By ANDREW NELSON, Staff Writer | Published January 5, 2012
Christmas at the Gift of Grace House was a community event, said David Caron, who plays music at the home in the Poncey-Highlands neighborhood run by the Missionaries of Charity.
He said four volunteers and 42 homeless people were treated to a meal of “baked ham and the fixins’.”
The Gift of Grace House is a ministry of the Missionaries of Charity to women living with HIV/AIDS.
After Mass, which was celebrated by Father Kevin Peek, Caron said the homeless joined in singing Christmas carols before lunch was served. In fact, he said he taught them the responses from the newly revised Mass of Creation.
“And would you believe they sang it better than any congregation in the diocese! And they were all Protestant. Go figure. I told them I wanted them all to join the “Gift of Grace Choir.” I must tell you it was the most special Christmas Mass I have ever played for,” he said in an email.
Kiernan Christ, of Peachtree Corners, was among 508 students from Iowa and throughout the nation honored at the University of Iowa Belin-Blank Center’s Recognition Ceremony.
Kiernan is the daughter of Eric Christ and Maureen McIvor. She was named in honor of Msgr. R. Donald Kiernan.
“He’s like another dad to me. For Christmas, we go out to brunch. He was my pastor at All Saints (Church) when I was in high school,” said McIvor. The family visits him often at St. George Village.
The ceremony was held in the fall to recognize exceptional performance in the Belin-Blank Center student talent search based on participation in the EXPLORE exam, an ACT exam designed for eighth-graders.
Additionally, recognized students were given the opportunity to honor a teacher they credited for having a profound influence on their lives. Kiernan selected Patti Phillips of Notre Dame Academy, Duluth, for this honor. Phillips was Kiernan’s third-grade teacher at the Duluth school.
Kiernan is 10 and currently in seventh grade. She is home-schooled through the Homeschoolers Excelling in Greater Atlanta program.
The Belin-Blank Center for Gifted Education and Talent Development is an international full-service gifted education center at the University of Iowa’s College of Education.
Monica Hayden, of Covington, was among 17 individuals who made their first commitments as Providence Associates during a Eucharistic Liturgy.
Providence Associates enter into a relationship with the Sisters of Providence for the opportunity to participate in the life and mission of the Sisters of Providence. Some ways associates are able to participate are mutual and intentional prayer; appropriate community gatherings; reflection and prayer groups; Sisters of Providence retreats and spiritual enrichment programs; social justice activities, eco-justice projects and events.
There are more than 160 Providence Associates, in addition to 28 who are preparing to become associates after a year or more of candidacy.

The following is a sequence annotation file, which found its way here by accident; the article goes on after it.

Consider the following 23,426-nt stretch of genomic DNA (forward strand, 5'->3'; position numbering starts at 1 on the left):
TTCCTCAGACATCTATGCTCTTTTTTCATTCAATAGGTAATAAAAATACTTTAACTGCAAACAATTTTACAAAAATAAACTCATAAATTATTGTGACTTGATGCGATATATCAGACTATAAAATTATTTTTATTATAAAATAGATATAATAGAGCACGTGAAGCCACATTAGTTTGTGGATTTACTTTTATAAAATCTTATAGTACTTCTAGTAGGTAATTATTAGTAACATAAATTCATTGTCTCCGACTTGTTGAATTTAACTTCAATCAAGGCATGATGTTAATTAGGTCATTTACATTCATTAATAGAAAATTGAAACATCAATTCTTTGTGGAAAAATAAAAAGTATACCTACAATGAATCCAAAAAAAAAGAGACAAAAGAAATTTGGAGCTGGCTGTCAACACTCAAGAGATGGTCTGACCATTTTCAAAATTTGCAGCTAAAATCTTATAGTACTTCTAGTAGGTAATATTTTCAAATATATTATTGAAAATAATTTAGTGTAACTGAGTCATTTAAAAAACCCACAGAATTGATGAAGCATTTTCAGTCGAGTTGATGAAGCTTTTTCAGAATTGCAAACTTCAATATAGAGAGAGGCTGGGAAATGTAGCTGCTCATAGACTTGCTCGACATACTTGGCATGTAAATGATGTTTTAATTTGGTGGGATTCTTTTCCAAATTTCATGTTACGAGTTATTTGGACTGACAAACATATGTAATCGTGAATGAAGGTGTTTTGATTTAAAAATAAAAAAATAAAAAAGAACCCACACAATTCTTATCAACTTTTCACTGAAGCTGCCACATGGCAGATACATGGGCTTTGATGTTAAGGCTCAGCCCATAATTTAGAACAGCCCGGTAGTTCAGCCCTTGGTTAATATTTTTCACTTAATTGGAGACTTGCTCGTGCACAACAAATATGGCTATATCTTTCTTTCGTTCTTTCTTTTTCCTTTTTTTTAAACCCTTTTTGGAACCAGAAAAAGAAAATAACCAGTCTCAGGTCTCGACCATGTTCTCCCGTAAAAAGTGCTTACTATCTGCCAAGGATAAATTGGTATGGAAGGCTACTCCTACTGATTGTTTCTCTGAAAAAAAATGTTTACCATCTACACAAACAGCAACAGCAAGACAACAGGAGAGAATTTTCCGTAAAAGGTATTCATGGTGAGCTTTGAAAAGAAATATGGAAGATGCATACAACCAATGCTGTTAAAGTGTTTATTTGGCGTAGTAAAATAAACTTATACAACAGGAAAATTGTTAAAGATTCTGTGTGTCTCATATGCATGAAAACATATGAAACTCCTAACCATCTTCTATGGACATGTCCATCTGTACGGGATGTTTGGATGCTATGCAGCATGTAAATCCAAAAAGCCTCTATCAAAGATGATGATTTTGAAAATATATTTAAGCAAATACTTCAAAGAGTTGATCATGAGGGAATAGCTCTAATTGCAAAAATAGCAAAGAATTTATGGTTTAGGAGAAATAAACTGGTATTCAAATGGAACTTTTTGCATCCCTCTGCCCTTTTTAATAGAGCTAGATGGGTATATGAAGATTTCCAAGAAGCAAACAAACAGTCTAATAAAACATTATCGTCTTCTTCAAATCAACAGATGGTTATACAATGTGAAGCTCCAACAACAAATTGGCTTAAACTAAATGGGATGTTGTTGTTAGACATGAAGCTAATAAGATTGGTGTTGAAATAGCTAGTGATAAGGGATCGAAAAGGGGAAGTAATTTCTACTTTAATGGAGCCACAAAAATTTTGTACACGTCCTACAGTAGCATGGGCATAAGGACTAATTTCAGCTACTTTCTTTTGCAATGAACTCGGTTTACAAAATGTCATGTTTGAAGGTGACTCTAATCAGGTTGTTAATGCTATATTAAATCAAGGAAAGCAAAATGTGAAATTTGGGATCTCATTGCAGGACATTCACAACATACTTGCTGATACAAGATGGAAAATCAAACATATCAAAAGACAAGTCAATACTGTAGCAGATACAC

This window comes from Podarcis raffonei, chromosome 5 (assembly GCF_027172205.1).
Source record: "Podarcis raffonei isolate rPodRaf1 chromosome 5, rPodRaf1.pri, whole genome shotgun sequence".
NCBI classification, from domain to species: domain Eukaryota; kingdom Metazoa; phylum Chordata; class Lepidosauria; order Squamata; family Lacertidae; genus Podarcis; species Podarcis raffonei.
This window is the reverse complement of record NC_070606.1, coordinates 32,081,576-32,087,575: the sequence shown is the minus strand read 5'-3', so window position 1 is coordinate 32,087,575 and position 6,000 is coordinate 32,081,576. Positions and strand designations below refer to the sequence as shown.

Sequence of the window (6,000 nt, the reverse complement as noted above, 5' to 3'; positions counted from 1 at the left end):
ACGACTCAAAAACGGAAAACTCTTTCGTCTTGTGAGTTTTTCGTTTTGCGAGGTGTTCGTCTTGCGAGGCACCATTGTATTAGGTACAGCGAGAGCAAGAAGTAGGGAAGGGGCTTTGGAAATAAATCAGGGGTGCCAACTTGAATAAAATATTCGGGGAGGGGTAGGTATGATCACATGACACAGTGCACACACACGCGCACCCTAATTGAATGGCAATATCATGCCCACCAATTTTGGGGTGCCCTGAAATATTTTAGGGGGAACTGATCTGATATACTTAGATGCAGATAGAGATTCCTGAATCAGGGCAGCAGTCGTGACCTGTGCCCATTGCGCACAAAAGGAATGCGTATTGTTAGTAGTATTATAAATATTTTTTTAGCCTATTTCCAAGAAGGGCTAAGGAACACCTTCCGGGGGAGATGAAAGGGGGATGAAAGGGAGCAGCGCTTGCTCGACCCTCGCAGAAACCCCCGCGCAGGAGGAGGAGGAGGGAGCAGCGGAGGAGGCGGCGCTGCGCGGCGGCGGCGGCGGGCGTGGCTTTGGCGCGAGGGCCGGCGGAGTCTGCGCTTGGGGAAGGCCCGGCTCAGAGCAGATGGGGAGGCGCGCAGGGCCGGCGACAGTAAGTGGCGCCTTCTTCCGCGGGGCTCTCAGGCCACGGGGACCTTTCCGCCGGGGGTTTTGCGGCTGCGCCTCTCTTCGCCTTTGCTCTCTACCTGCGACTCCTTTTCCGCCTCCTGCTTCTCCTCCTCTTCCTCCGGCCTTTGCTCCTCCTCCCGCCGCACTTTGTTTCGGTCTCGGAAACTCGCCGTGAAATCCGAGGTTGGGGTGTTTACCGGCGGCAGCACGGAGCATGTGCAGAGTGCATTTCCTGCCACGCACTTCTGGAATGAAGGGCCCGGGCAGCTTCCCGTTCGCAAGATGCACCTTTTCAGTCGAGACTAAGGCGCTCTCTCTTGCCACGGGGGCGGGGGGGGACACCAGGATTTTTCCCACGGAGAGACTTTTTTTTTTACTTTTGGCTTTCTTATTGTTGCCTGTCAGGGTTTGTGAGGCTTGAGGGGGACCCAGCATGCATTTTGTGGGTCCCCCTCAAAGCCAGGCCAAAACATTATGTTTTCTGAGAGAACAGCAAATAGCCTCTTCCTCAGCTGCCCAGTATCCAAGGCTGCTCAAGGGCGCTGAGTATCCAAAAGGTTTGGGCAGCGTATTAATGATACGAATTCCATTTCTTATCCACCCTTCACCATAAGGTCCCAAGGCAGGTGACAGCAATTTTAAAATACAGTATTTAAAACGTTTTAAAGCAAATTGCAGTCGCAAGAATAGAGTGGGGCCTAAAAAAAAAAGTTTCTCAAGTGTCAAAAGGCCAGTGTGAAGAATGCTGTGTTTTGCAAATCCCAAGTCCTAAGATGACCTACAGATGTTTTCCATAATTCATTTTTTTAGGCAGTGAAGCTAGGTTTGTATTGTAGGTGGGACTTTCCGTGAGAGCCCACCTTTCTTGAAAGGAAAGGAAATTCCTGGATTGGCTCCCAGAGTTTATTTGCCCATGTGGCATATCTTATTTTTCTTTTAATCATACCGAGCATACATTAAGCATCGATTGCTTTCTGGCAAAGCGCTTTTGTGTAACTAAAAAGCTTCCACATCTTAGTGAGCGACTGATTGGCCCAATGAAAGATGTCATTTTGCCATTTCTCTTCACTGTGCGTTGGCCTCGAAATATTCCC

Providence Associates are women and men of diverse faith traditions who seek a formal relationship with the Sisters of Providence. Associates are drawn to this relationship with the Sisters of Providence for many reasons, but primarily, they wish to deepen their spiritual life and they see themselves as being called to respond to the Providence vision through their own particular way of life.
Father Tim Gadziala, the vicar general of the Diocese of Mandeville, Jamaica, spoke in the fall to parishioners of St. Gabriel Church, Fayetteville.
Father Gadziala is an Atlanta priest on a three-year assignment to the island country. He spoke to the church about his work, which includes aiding the Mustard Seed organization, the international community of priests serving the poor and severely disabled children and adults, among other areas of church life, according to Donna Coleman.
The award-winning middle school theater program at St. Joseph School, Marietta, has been accepted into the 2012 Junior Theater Festival in Atlanta.
It is the world’s largest musical theater festival dedicated to groups working with elementary and middle school students and is presented by New York’s iTheatrics and Atlanta’s Theater of the Stars and sponsored by Music Theatre International and Disney Musicals.
The festival attracts more than 3,000 students, teachers and Broadway professionals to celebrate excellence in musical theater.The festival runs from Jan. 13-15.
St. Joseph middle school students have earned recognition at past festivals. In 2011, students Sophie Gregory and Ellen Hardin were awarded a Freddie G Outstanding Student Direction and Choreography award.
Each group attending the festival performs a 15-minute selection of a musical for a panel of distinguished theater professionals. St. Joseph students will present selections from “Dear Edwina Jr.”
The St. Joseph Middle School Drama Program will be performing its full production of “Dear Edwina Jr.” on Friday, Jan. 20, and Saturday, Jan. 21, at 7 p.m. in Marist Hall at St. Joseph School and Church, 81 Lacy St., Marietta.
Tickets are $6 at the door and may be purchased from the school office.